Guest Blog: driving forward wind and marine in the UK
By Felicia Jackson.
The second UK Wind & Marine Energy Business Barometer, covered recently in a UK, The Times newspaper supplement, Wind & Marine Energy, reveals findings from an annual survey of 450 senior executives in the sector. In this guest post, Felicia Jackson, author of Conquering Carbon, introduces this wide-ranging study while discussing the key challenges facing the sector’s development. (Details on how to obtain the full report can be found at the end of this post).
The UK wind and marine industry is at a pivotal point. The potential for growth is immense, but there are many unanswered questions about how that growth can be achieved, especially in times of economic austerity.
The second UK Wind and Marine Energy Business Barometer highlights industry awareness of the challenges to be overcome. Governments are struggling with the challenge of the affordability and security of energy supply in a time of economic constraint and energy demand growth. These challenges are inherently political because of their impact on economic competitiveness and consumer energy prices. This means both cost of generation and economic contribution are paramount.
Wind and marine energy has been accused of being more expensive than conventional gas generation. While plant capital cost may be higher today, costs are falling across a range of technologies. The recent drop in solar component costs is a key example of how increased deployment causes costs to fall. But debates about the cost of renewables pale into insignificance when considering the global scale of energy subsidies. In 2010, the fossil fuel industry was subsidised to the tune of $406 billion versus renewables $66 billion and, despite that, 2011 saw renewable generation capacity outstrip fossil fuel for the first time.
The vital contribution that wind and marine energy can make to the UK economy must also be considered. Both play a crucial role within the UK’s green economy. A July 2012 report from the CBI, The Colour of Growth, reported that nearly one million people were employed in green business in 2011/12 and a third of the UK’s economic growth came from the sector. At the same time, the UK has a £5-billion trade surplus in green goods and services, and the CBI believes it could add as much as £20 billion to UK GDP in 2014/15.
According to some projections, the tidal industry alone is expected to be worth £3.7 billion to the UK by 2020. Renewables also have a critical role to play in the mitigation of rising power prices. Over the last five years in the UK, rises in wholesale gas prices have been responsible for 80 per cent of increases in consumer energy bills. There is no question that effective management of affordability issues and security of supply will require a mixed energy generation portfolio.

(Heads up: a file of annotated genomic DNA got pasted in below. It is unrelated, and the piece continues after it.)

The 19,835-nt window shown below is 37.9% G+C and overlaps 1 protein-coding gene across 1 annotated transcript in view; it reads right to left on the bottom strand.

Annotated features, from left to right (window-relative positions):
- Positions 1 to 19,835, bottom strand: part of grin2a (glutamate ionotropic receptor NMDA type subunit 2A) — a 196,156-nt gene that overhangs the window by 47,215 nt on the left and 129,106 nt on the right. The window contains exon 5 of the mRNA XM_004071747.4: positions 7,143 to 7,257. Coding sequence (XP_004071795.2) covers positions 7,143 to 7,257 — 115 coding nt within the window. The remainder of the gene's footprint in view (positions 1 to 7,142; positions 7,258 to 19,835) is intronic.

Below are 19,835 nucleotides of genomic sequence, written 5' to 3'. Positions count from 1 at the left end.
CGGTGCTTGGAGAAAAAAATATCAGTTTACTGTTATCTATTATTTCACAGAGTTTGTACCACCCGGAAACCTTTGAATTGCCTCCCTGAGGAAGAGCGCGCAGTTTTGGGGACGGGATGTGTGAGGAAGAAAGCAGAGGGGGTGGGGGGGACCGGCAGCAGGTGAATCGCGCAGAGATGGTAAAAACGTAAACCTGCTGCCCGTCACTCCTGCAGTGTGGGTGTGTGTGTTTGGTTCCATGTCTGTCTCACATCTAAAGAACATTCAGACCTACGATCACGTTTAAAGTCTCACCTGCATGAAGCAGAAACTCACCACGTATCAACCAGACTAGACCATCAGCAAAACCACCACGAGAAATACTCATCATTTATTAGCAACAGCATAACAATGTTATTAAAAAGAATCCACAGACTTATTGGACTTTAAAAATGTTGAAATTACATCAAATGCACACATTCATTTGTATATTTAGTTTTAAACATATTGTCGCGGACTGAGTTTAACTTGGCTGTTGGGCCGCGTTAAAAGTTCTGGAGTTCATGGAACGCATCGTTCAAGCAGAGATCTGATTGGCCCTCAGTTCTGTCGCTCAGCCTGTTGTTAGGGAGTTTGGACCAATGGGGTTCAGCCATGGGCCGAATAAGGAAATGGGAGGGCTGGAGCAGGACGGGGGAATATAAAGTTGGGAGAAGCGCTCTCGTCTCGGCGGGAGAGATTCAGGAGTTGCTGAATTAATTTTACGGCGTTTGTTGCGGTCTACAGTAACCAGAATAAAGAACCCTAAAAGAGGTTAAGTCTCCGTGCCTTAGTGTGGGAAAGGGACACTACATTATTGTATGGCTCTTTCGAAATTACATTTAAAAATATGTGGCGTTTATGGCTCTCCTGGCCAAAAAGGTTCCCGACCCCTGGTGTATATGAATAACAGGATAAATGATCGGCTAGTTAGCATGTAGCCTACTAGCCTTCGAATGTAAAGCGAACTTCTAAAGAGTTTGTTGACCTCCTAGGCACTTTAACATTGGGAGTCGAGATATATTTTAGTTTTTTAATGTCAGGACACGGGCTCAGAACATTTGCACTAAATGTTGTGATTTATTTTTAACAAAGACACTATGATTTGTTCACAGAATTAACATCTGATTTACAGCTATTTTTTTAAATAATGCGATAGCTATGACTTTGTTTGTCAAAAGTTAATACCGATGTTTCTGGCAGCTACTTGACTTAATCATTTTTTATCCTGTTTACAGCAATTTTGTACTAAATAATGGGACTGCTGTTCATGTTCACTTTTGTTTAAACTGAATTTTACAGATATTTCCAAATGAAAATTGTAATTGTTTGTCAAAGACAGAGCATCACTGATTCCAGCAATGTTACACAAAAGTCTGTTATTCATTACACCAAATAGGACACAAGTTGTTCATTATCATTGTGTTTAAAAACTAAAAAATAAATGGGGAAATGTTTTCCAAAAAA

In the UK, the government is attempting to address these challenges through Electricity Market Reform (EMR). The Energy Bill will see its second reading in November and many hope the Bill, and it’s supporting documentation, will supply answers to many of the questions that remain about EMR, such as the strike price for low carbon power, indexation terms, acting counterparty and a reference price for Contracts for Difference (CfD).
This survey explores industry’s view of investment, where capital might be sourced in the future and expectations of growth, the influence of different factors in driving investment, and projected capacity over time. It explores industry’s view of government policy, its effectiveness and support for the sector, and where incentives and obstacles to development can be found. It also looks at industry’s view of potential employment in the sector, challenges to growth and explores how safety records can be improved.
While there were differences in perception of the market dependent on size and position within the supply chain, most respondents shared a clear view that the future of the industry is reliant on the creation of an effective, stable long-term policy framework to encourage investment and drive growth.
The path to growth requires attracting investment and that means the sector needs policy consistency, clarity and confidence. As the UK Wind and Marine Energy Business Barometer provides a snapshot of where the wind and marine energy industries are today, it is hoped that the forthcoming Energy Bill will bring solutions.
To purchase the full UK Wind & Marine Energy Business Barometer 2012 please email firstname.lastname@example.org, or call the Raconteur research team on 020 3428 5230.
Posted 23/11/2012 by David Hopwood
wave & tidal
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